I feel if we were taught it at an older age it would’ve been hard for us to get used to and adapt as we wouldn’t of been familiar with the style, I say this because we had a lot of good players come in on trial from good clubs, however as they weren’t used to the way we played they found it hard and didn’t get spotted.

How did you feel when you left after 10 years?

Coming up to the decisions for Pro contracts I was a little bit unsure of what the verdict would have been, I feel I had done well that season, I feel all the second years had stepped up and we were all in contention to be awarded at least something.

I feel we had matured as players on and off the pitch and played well as a team even though results sometimes didn’t go our way.

It was after a gym session and the second years were all waiting in the changing rooms together, we had all become so close over the years and knowing in the next 10 minutes you’d probably not be playing with each other again was one of the worst feelings but it’s football and it does happen.

The meetings were quite short and snappy, I had mine and got told that I wasn’t being offered my pro contract at the club and at the time it hadn’t really sank in. I left the office and went back to the changing room to get my stuff and drove home.

I always had the mentality of if I get told once that I wouldn’t give up.

About a week later it started sinking in that I’m not going to be at that club again playing the game I love and it did knock down my confidence massively.

I went to Mansfield in the summer for a trial and performed well throughout that time, they extended that trial, however the manager was honest with me and told me that Under-23 side doesn’t really get a look in from the first team gaffer at the time and that’s when I decided that I’d go elsewhere as I wanted to be at a team where there was opportunities.

I attended the exit trials and played well there. I got a letter about two weeks later saying what teams had spotted you, and QPR was amongst one of them, I tried to get through to the scout at the time however he’d already left by the time the letter had come which meant them plans to go on trial had fallen through.

I decided to then play non-league football and joined Newport Pagnell as I wasn’t playing for a few months, my girlfriend at the time cousins were playing there and told me to come along.

I did enjoy it and I feel if I didn’t make this step I probably wouldn’t be playing football now as I was losing love for the game, I feel that was one of the best decisions I made to carry on playing.

You’re now playing in Sweden with Ytterhogdal IK?

Sweden came to me at a surprise.I got a call asking if I’d be interested in playing abroad and the first thing I said was no that wouldn’t be for me, I said this as I was happy where I was playing and also happy with the people I had around me, I was content at where I was at.

Later on I got asked again about February times and I thought to myself that this could be a great opportunity and I’d have nothing to lose going out there and giving it a try.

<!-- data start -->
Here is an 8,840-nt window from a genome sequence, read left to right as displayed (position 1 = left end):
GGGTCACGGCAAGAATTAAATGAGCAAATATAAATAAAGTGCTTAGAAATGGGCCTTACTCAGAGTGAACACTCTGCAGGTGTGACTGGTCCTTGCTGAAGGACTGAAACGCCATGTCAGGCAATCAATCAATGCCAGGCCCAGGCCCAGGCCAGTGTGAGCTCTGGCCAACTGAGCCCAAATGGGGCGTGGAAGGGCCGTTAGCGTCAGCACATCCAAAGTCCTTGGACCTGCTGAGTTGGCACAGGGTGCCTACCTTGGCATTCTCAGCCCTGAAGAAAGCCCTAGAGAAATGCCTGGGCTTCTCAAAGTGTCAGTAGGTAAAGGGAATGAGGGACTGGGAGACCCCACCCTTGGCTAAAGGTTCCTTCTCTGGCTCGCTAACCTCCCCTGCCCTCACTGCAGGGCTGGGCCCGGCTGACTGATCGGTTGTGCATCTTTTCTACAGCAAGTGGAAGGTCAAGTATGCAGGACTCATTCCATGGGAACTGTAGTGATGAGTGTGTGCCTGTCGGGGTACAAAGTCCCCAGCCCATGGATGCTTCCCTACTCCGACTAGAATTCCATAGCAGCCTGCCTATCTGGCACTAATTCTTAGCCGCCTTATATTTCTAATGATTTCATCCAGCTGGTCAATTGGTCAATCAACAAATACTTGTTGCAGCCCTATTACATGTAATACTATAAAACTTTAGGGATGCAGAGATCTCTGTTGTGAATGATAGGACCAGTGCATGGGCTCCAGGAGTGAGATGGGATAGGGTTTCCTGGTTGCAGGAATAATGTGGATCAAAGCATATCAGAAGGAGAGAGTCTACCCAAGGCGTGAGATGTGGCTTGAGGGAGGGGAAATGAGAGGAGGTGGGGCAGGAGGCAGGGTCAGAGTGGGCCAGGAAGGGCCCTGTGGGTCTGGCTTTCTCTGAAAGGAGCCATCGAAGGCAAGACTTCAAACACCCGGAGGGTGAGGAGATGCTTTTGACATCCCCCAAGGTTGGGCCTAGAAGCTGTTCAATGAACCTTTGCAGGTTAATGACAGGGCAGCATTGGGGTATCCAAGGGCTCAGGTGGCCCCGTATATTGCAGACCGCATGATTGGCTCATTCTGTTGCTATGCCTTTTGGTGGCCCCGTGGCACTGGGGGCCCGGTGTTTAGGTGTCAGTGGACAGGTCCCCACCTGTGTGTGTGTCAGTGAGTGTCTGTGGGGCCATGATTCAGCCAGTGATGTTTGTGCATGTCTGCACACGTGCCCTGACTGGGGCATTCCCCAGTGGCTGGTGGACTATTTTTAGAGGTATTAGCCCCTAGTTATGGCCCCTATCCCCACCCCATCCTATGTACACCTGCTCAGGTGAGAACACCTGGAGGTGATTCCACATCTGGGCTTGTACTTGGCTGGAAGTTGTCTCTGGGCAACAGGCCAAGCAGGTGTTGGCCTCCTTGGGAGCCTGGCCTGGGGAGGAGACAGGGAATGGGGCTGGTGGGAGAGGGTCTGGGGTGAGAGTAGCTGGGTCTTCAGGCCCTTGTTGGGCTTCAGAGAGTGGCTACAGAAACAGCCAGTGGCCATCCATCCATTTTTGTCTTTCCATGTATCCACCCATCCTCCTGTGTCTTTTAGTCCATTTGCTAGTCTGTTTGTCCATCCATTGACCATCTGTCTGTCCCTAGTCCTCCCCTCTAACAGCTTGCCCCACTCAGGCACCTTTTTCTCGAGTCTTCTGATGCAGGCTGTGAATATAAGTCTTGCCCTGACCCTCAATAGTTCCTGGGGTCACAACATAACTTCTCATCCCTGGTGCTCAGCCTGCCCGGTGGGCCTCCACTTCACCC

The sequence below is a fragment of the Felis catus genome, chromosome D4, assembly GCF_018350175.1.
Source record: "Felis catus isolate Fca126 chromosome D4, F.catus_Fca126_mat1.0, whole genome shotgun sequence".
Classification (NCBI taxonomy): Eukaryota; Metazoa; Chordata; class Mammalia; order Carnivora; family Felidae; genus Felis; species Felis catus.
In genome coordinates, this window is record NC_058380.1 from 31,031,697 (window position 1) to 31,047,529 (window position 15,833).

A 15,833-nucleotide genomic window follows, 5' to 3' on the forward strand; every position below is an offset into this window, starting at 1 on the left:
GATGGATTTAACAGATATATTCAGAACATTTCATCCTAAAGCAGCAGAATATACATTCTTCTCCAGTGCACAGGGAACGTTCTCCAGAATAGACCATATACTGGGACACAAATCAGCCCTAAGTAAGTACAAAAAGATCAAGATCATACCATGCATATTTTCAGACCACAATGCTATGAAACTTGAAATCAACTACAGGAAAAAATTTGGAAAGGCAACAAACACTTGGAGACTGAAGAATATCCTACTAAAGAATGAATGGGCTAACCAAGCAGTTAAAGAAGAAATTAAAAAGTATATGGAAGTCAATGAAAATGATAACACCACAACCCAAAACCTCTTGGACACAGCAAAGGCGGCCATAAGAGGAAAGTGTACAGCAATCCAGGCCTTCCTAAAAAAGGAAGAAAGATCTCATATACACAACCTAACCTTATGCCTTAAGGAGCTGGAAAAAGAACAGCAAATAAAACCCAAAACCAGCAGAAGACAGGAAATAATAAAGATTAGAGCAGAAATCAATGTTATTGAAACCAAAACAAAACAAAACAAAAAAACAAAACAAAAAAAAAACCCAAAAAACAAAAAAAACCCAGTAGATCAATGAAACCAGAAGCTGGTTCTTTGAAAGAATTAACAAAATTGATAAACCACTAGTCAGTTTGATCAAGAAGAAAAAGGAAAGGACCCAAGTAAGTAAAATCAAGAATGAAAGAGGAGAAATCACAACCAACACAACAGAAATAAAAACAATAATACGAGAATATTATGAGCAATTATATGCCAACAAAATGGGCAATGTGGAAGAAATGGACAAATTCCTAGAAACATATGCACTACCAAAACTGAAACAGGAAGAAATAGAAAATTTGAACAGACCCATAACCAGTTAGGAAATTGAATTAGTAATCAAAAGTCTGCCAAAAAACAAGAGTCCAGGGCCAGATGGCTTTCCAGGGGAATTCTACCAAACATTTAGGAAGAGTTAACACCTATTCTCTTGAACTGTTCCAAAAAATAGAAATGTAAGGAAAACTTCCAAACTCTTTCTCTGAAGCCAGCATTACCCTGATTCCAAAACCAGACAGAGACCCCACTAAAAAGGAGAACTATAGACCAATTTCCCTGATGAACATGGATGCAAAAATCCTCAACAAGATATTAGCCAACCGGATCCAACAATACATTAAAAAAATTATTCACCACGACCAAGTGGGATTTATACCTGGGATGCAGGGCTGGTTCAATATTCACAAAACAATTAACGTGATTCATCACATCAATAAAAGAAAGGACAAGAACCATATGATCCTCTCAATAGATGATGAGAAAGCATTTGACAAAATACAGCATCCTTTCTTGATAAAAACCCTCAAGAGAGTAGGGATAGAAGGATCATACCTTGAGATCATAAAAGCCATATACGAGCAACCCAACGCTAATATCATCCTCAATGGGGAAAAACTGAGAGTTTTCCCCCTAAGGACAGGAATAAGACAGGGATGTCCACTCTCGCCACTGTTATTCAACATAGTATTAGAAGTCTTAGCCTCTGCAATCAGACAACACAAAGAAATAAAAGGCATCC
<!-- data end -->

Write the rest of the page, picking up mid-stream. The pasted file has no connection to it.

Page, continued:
Being here now I feel it’s a great standard of football and everyone here has been told no by an English club, however everyone’s so driven to get picked back up by a bigger club and start playing the game the loved for a living again.

The facilities here are great, there’s everything you need here within walking distance and no distractions in the area, I’m living so the only way really can only be up from here on.

It was a big decision I made and I do miss friends and family back home, however it’s something I’ve been working with from a young age and hopefully it will all come together in god’s timing.

Would you recommend Sweden to other young footballers?

I’d recommend Sweden to a lot of players, especially if you’ve been told no by an academy before. This is because it’s a fresh start and football is all about opinions, someone might like you and someone else won’t that’s just how it goes.

I haven’t got a bad word to say about Sweden from the football down to the people living out here. The environment is different and you have the chance to learn a whole new language and meet new people.

It’s full time football here too so you’ll be playing the game you love once again and it will help you improve as a player again and it’s rebuilt my confidence being out here.

The manager and assistant manager I have are both driven too, they want the best for all of us playing here and I think that’s what it’s all about, improving as a player and moving on to set yourself new challenges because without that you won’t really be getting the best out of yourself.

Where do you see yourself in 5 years’ time?

In the next 5 years I hope to be back playing a high standard of professional football. I know what I need to work on and I feel where I am now there’s nothing stopping me from achieving that.

I’m glad I changed my mind to come out here as I feel it will help push my career in the right direction and that’s what any player wants.

I’ve got the right mindset and drive to get to where I want to be and only time will tell now.




About the author: Football Wonderkids Verified icon 1

Football has been my ultimate passion since day one. Football really started becoming a huge part of my life when I was 14, but with the Internet not being as prominent at the time, I had a hard time finding pertinent information. And this is exactly how Football-Wonderkids came about. As the website’s Founder, I’m on a mission to curate information on current youth players across the globe and make it readily available all in one place.